The Government could use frozen bank accounts and seized assets belonging to hate preacher Abu Qatada worth £217,000 to help cover the cost of keeping him in the country.
Home Secretary Theresa May told the Home Affairs Select Committee that officials will look at raiding Qatada's cash and assets to pay for his huge legal bills.
The cost of the terror suspect's legal aid has already reached more than £500,000.
Qatada, 52, was recently moved into a £450,000 north London home which is being rented out by the British taxpayer for £1,400 a month.
The Al-Qaeda fanatic continues to battle deportation to Jordan to face terrorism charges.
The Special Immigration Appeals Commission last month upheld Qatada’s latest appeal because of concerns about human rights in the country.
The Government is appealing against the decision but Qatada remains in the UK on bail conditions including a 16-hour curfew, wearing an electronic tag, not using the internet and not contacting certain people.
Committee chairman Keith Vaz said: 'Bank accounts that have been frozen and seized assets are worth £217,000.
'Is there anything we can do to defray against what has been seized?'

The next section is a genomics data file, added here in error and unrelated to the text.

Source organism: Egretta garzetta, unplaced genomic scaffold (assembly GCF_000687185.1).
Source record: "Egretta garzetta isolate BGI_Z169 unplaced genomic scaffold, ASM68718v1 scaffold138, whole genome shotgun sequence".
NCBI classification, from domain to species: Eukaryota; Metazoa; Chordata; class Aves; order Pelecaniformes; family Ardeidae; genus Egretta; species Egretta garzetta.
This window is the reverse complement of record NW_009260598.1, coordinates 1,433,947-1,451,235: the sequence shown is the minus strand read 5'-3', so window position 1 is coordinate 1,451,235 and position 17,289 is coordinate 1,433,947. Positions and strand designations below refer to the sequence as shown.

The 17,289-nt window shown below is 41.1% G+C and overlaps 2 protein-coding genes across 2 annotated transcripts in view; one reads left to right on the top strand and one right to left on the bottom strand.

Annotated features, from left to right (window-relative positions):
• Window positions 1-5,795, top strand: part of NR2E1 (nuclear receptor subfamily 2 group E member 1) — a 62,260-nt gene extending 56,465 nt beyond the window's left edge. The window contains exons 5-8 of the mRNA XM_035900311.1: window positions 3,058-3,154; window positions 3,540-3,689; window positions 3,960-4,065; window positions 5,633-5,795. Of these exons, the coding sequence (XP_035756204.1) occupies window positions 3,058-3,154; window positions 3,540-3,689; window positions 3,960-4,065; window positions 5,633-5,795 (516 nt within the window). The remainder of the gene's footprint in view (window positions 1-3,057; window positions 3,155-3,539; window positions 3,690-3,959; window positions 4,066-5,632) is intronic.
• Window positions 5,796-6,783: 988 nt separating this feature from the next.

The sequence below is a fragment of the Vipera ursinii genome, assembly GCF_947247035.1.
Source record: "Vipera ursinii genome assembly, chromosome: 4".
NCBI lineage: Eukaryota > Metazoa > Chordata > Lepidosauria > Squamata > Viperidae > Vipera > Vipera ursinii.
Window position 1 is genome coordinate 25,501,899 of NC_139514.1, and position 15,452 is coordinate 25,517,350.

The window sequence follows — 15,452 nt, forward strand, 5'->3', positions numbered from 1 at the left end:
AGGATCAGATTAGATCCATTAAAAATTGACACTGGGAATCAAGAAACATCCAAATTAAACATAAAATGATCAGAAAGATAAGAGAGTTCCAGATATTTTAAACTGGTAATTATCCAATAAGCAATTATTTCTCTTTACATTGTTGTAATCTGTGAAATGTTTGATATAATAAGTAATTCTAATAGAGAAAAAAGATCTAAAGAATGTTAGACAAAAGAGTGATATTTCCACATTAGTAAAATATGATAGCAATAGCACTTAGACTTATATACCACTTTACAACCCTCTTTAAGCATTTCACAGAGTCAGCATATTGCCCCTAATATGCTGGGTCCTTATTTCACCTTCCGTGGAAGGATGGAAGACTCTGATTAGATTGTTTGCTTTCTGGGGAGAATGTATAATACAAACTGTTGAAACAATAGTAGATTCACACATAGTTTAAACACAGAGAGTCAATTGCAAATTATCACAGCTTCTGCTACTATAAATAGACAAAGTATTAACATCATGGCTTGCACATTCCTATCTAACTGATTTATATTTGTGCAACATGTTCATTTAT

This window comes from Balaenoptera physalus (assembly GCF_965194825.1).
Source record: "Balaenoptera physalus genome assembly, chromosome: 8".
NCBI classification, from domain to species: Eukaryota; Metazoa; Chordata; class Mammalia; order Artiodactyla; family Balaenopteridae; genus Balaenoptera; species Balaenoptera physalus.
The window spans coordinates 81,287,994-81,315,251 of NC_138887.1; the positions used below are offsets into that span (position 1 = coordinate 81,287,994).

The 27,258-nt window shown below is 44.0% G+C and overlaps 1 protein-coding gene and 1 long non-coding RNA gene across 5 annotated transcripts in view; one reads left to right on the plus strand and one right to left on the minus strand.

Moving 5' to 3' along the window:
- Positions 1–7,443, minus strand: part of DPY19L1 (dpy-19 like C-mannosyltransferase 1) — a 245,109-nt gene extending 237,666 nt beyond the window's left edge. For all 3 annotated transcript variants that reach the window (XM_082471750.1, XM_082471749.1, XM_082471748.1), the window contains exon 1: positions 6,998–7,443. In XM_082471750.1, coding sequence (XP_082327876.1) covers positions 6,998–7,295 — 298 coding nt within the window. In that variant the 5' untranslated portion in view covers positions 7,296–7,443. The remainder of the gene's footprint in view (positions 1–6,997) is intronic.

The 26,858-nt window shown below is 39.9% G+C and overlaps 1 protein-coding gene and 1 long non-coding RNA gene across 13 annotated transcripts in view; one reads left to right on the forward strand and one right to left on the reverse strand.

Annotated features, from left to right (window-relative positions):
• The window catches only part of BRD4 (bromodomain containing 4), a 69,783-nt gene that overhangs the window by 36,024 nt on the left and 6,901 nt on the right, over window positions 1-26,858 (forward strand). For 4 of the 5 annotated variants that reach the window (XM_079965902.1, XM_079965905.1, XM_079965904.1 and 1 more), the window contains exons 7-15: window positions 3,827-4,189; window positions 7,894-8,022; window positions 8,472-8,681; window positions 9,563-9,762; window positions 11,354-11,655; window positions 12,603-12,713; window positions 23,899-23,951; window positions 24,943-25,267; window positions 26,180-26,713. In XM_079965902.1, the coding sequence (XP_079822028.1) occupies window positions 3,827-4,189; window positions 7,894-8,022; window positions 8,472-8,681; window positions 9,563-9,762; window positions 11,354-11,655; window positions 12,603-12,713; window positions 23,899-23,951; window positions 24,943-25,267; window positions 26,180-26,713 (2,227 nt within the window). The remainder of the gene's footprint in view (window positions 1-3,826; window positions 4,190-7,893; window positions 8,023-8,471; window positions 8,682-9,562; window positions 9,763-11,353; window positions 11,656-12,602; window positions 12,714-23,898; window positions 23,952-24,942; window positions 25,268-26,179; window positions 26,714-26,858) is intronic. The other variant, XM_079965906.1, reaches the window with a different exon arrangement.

Ms May replied: 'There has been an attempt to defray against what has been seized. This is something we have asked officials to look at.'
Last week, the Prime Minister and the King of Jordan met and discussed finding a way to get Qatada out of the country.
Mr Vaz also asked if King Abdullah was committed to 'take back Abu Qatada'.
The Home Secretary said: 'The support from Jordan continues to be as good as it has been throughout the process. They’ve been very supportive.
'From the Jordanian point of view they’ve made changes in the constitution to the use of evidence obtained through torture.
'They want to show that’s had an impact.'
Referring to MI5 papers found in Libya revealing that Qatada had issued a fatwa - an Islamic ruling that can include a death sentence - against UK and US citizens, Mr Vaz asked if he could be prosecuted in this country.
Ms May said she was satisfied that it was not currently possible.
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